Peterborough MP Stewart Jackson has hit out at a school for excluded children which allows pupils as young as 14 to take smoking breaks.
A report has found that a murdered mother from Peterborough could have been better protected, but that her life could not have been saved.
A specialist cancer unit in Cambridge dedicated to treating teenagers celebrated its second birthday today with a super hero themed party.
A blind woman from Peterborough has been left devastated after her Braille computer was stolen.
The Braille Sense mini-computer, which is black, was one of several items taken by burglars from the home in Benyon Grove, Orton Malborne.
The computer can't be used by anyone unless they could use Braille.
The incident happened at around 9.30pm on Wednesday 5 March.
"The victim relies on this piece of equipment and is devastated as this item is worthless to anyone else," Detective Constable David May said.
"There is a chance the burglars may have already dumped the unwanted items so we would ask people who live in the area to check their gardens and bins.
"I would urge anyone who knows of their whereabouts to call police."
A man who raped a teenager while she slept at a friend's house in Peterborough has been jailed for six years.
23-year-old Mohammed Hussain from Clarence Road in the city raped the girl at a gathering in November 2012.
The girl woke up to find Hussain on top of her and tried to fight him off, but he was too strong.
Hussain was convicted after a second trial in January.
He was jailed at Peterborough Crown Court.
The East of England Ambulance Service has apologised for a mix-up which meant that an ambulance was sent to the wrong address as a teenage air cadet lay struggling to breathe from an asthma attack.
An ambulance was sent to RAF Wyton instead of RAF Brampton, near Huntingdon, last June.
14-year-old Elouise Keeling eventually died from the attack.
Today, a coroner concluded that earlier intervention was unlikely to have made a difference, but he also said that the ambulance service had been "found wanting".
"We want to start by saying sorry, in this case it took us too long to get an ambulance to Elouise," John Martin, from the East of England Ambulance Service, told ITV News Anglia.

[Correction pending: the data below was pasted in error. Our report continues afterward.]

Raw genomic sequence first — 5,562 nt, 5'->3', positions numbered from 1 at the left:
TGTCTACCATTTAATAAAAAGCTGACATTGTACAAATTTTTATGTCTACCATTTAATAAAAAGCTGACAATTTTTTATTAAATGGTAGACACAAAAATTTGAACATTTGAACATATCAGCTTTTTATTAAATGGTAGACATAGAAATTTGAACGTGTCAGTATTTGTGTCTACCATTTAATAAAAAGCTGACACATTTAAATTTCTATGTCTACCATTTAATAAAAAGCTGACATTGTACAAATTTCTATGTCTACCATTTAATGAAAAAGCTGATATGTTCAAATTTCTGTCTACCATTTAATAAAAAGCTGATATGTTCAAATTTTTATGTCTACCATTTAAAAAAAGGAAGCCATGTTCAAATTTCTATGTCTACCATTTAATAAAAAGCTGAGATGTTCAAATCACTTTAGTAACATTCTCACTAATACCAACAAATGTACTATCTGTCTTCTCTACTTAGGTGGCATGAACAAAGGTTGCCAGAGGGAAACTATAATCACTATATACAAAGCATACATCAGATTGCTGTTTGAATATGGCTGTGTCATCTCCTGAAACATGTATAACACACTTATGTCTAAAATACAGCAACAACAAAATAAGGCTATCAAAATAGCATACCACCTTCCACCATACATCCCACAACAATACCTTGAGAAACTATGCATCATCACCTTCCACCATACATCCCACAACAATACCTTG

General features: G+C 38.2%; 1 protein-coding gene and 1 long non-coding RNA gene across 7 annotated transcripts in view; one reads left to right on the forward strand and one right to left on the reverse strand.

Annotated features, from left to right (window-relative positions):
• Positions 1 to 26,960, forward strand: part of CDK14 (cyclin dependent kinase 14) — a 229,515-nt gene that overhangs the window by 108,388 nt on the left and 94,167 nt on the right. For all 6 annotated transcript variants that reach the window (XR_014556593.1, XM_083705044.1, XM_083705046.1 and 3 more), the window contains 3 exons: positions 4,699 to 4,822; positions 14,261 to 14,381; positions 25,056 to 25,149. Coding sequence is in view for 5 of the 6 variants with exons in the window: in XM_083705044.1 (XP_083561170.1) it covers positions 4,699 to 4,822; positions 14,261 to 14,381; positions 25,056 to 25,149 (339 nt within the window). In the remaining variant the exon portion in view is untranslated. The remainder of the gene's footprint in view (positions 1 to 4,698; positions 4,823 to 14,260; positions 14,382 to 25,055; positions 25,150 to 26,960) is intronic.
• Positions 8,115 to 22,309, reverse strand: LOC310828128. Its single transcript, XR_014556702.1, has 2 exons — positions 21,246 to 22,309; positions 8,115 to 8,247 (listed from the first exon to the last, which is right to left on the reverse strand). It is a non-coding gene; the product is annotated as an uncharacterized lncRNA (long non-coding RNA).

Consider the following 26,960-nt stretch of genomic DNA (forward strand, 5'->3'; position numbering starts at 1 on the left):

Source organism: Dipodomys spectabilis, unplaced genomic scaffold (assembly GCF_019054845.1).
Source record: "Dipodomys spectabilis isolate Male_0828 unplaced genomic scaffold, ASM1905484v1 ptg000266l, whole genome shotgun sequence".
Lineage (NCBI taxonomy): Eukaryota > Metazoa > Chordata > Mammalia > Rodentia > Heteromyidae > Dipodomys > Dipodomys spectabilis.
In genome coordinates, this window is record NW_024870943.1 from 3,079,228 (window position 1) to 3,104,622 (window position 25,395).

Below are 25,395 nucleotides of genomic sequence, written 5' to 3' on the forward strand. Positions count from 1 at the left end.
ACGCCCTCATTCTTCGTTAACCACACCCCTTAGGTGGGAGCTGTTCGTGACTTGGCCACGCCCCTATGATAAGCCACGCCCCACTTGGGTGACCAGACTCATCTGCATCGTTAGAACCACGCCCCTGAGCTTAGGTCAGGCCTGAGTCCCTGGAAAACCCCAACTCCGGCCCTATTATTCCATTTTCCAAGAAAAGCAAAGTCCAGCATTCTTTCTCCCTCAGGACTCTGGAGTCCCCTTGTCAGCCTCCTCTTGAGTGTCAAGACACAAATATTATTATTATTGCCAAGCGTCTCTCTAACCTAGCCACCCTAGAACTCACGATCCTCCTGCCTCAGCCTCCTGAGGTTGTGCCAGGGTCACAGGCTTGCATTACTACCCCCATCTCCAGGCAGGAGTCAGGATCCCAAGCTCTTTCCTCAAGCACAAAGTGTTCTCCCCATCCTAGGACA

"The verdict that the coroner has come up with is that although the postcodes were wrong, there wasn't actually any difference in the treatment that occurred on scene, and tragically, we wouldn't have made a difference.
"However, as an organisation, we don't want the mix-up to happen again and we've put actions into place to ensure that we don't just rely on postcodes when it comes to finding patients."
Click below to see ITV News Anglia's full interview with John Martin
A teenage air cadet who died from an asthma attack, as the ambulance sent to help her went to the wrong address, could not have been saved, a coroner concluded today.
14-year-old Elouise Keeling lay struggling to breathe after a mix-up saw paramedics heading to RAF Wyton instead of RAF Brampton, near Huntingdon, last June.
Today a coroner said the East of England Ambulance Service had been "found wanting" and must learn from its mistakes.
An independent report has found that a young mother from Peterborough murdered by her ex-husband could have been better protected, but that her death could not have been prevented.
Vitalija Baliutaviciene was killed by her ex-husband, Rimas Venclovas, in 2011.
Her body was found in Poland after she went missing from her home in Burmer Road in Peterborough.
The review highlights some issues, but concludes that a different course of action by local agencies is unlikely to have saved her life.
The inquest into the death of a 14-year-old asthma sufferer who died after paramedics went to the wrong address is due to come to an end today.
Elouise Keeling collapsed at an Air Cadets sports day at RAF Brampton last summer.
Paramedics took nearly 20 minutes to arrive after going to the wrong RAF base seven miles away.
Elouise was pronounced dead an hour later.
An inquest has been hearing how Elouise Keeling, 14, collapsed at an Air Cadets sports day, at RAF Brampton near Huntingdon.
An ambulance was called, but by mistake it went to RAF Wyton - nearly 10 miles away.
The inquest into the death of a 14year-old girl has started.
The inquest heard that a call handler had assumed that because the two bases were linked administratively, they were geographically close together.
Suzanne Truston, who took the call at an ambulance service base 75 miles away in Norwich, said: "Linked, to me, means close to or next to."
She said the problem had come to light when she asked Mr Smith how far he was from a water tower, which was actually near Wyton.
"In hindsight the road name would have helped and I now always ask for a road name for any RAF base," she added.Coroner David Morris adjourned the inquest for the day.